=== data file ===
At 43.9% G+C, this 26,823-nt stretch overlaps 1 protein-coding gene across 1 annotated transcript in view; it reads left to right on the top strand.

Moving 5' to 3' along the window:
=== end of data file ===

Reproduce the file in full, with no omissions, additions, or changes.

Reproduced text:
At 43.9% G+C, this 26,823-nt stretch overlaps 1 protein-coding gene across 1 annotated transcript in view; it reads left to right on the top strand.

Moving 5' to 3' along the window: